This chapter is from the "Kittens: A Family Chronicle" book, by Svend Fleuron.
Tiny was, neither in appearance nor reality, a Hercules, being thin and stunted, with a large head and big, intelligent eyes.
For the most part he lay still and slept. He had an attitude of his own which he preferred when resting: doubled up, with his hind legs well under his body, and his absurdly big head between his paws. It seemed almost as if he were trying to shut his ears against the ceaseless hurly-burly around him.
He gave rather the impression of being slow-witted and sedate; but in reality he was not such a fool as he appeared.
For example, he possessed one unique characteristic: he was an infallible weather-prophet!
His talent in this direction, however, would have remained quite useless had he kept his prophecies to himself; but, on the contrary, the moment a change of weather was impending, he could not resist giving vent to his feelings. The others then knew at once what to expect.
For example, supposing he felt rainy weather approaching, he would walk about shaking himself, dragging his tail, and mewing continuously. Then he would seek out a good hiding-place where he could lie in warmth and shelter when the rain came.
But when fine weather was to be expected, he would appear with tail at the perpendicular, purring and humming with satisfaction.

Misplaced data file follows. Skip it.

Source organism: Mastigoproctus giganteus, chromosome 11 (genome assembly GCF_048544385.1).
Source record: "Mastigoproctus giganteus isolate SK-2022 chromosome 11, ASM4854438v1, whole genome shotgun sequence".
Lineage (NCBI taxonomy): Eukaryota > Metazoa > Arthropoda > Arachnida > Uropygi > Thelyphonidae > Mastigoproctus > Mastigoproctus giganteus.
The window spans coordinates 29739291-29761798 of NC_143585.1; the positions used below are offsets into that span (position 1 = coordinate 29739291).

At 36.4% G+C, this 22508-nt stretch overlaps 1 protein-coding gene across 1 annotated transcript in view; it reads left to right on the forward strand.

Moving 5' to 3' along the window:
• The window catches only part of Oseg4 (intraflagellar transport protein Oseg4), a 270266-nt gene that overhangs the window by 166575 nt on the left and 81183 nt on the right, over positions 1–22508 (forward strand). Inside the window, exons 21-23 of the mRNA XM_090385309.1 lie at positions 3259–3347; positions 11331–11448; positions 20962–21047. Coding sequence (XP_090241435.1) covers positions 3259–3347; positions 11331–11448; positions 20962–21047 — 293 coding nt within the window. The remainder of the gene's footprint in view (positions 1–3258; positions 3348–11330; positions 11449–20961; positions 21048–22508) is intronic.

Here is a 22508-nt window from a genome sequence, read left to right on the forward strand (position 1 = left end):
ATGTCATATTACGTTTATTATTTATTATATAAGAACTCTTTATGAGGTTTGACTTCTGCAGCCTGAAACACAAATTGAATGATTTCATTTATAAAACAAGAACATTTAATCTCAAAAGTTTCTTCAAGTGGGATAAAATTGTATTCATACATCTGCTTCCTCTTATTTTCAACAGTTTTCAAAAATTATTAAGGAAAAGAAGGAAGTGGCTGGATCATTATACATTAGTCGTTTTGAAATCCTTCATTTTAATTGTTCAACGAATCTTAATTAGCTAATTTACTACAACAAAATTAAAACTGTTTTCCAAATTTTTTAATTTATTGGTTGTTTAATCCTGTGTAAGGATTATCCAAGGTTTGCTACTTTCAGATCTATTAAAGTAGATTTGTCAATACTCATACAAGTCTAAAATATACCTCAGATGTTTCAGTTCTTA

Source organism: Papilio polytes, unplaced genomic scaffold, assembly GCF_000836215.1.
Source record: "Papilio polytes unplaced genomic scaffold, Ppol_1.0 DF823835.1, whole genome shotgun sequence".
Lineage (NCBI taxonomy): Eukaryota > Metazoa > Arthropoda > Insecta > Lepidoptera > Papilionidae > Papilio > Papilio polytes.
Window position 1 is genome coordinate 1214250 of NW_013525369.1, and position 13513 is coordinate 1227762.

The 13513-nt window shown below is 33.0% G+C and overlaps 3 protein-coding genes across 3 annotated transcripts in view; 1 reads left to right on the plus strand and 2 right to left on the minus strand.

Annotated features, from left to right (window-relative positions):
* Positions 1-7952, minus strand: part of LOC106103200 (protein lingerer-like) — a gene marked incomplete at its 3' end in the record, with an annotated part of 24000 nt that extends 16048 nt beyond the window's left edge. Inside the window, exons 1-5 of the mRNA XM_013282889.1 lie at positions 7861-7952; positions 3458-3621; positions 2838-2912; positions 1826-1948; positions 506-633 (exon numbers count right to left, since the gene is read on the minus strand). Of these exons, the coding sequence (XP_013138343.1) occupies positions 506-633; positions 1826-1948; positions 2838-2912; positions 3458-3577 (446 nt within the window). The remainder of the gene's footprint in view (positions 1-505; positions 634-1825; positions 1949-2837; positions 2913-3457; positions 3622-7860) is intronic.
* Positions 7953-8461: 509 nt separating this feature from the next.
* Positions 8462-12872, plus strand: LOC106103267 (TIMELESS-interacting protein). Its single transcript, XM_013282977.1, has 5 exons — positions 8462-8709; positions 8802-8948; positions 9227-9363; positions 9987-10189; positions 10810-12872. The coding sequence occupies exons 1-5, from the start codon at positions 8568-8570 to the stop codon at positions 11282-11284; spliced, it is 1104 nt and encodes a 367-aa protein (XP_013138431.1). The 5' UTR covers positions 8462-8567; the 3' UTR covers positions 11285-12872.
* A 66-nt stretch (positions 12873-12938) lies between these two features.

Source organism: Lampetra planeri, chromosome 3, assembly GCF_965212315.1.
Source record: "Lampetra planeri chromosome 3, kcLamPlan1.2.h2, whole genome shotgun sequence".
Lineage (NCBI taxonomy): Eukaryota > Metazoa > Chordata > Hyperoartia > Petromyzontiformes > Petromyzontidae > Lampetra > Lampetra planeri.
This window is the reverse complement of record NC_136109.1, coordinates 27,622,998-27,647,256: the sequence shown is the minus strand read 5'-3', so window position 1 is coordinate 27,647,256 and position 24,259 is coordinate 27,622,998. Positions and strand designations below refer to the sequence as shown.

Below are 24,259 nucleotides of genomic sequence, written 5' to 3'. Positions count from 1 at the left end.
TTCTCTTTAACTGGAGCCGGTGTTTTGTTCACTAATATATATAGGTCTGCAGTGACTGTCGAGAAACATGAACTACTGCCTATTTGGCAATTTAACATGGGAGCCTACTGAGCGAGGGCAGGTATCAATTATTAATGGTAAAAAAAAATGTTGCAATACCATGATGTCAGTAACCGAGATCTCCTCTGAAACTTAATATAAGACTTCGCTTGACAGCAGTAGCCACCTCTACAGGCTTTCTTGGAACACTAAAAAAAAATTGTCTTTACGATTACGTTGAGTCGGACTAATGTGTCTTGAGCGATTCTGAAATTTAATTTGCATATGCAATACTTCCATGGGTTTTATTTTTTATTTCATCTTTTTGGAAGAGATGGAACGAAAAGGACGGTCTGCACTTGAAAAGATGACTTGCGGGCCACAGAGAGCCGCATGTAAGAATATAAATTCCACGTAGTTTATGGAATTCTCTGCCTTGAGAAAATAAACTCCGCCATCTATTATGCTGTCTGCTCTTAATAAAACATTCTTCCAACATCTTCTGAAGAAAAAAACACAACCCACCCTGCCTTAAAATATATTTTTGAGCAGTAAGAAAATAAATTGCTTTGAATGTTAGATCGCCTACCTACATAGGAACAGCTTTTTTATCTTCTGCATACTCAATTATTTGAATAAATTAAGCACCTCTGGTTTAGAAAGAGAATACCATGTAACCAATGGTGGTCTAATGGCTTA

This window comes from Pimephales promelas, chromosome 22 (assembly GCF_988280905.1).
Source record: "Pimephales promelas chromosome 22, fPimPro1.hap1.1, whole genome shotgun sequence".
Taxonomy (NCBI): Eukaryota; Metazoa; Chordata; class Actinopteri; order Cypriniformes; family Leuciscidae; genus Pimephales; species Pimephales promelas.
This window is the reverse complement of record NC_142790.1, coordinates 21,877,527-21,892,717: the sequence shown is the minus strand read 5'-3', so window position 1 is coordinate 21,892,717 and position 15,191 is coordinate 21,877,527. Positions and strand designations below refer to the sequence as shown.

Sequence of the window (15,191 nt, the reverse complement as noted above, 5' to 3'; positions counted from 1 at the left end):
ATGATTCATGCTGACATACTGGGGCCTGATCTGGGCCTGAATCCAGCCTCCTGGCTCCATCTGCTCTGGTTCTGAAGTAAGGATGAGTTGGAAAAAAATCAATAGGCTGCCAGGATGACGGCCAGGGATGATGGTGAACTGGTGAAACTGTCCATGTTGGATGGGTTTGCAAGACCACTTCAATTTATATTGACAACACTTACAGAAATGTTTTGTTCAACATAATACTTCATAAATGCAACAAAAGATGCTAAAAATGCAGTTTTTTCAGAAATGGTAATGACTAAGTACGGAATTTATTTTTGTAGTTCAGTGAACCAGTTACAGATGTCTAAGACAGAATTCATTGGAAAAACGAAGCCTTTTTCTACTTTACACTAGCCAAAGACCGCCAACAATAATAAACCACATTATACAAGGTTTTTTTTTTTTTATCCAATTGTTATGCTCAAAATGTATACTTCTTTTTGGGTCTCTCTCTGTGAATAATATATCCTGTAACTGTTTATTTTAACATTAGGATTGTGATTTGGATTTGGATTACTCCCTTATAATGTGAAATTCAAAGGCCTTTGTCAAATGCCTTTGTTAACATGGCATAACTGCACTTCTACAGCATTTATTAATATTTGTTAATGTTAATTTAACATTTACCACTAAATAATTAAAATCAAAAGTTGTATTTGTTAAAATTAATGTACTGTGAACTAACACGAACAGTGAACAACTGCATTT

In reality he was not only a professor of weather, he was more: he was a regular little meteorological observatory! Possibly the terrible treatment once meted out! to him in his earlier days by his brutal father accounted for his weak, supersensitive nerves.
Brother Black—the fighter—whose frequent mad expeditions he followed at a distance in order to be at hand at the right time to beg his livelihood, soon learned to utilize his small brother's eccentricity.
Black preferred hunting at nightfall; but if, during the day, when crouching at his gate-post stropping his claws, he observed Tiny walking about miauling and crying, he knew at once he must get away as early as possible: it would rain that night.
Black could never resist Tiny's cadging. His admiring looks and respectful mien were too much for the fierce warrior.
In addition, the little fellow suffered seriously from vomiting. The excess of feathers and the insufficiency of meat comprising his diet soon ruined his digestion; he had to go out and chew harsh, bitter cock's-foot grass the moment he awoke.
In spite of this, he was the sole humorist of the family—thanks to his unusually long tail, the vigour of which was so extraordinary that it gave the impression of being a separate personality. He would wipe his paws on it, or twist it right round his neck; it was a constant source of amusement; he could even play "postman's knock" with it.
But on the whole, his abilities and characteristics were much below the average, and he might safely be expected to turn out a failure.
When, by chance or design, he did go out on his own, he succeeded occasionally in making a catch of some sort by means of his abnormally acute powers of observation.
Thus, one day he saw a yellow-hammer settle in a tuft of withered grass; he hurried to the spot—and gulped down a most delicious omelet!
Another day he met a bunting fighting with a lark. By tacit understanding the hedge belonged to the bunting just as the field belonged to the lark, and neither permitted the other to trespass in his sphere of action—so they fought, and whirled round and round, until they both lay dead-beat in the grass.
Such a battle Tiny was a master-hand at turning to his own advantage.
He began to consider it worth while to slip out and look round. There was always something or other to be caught!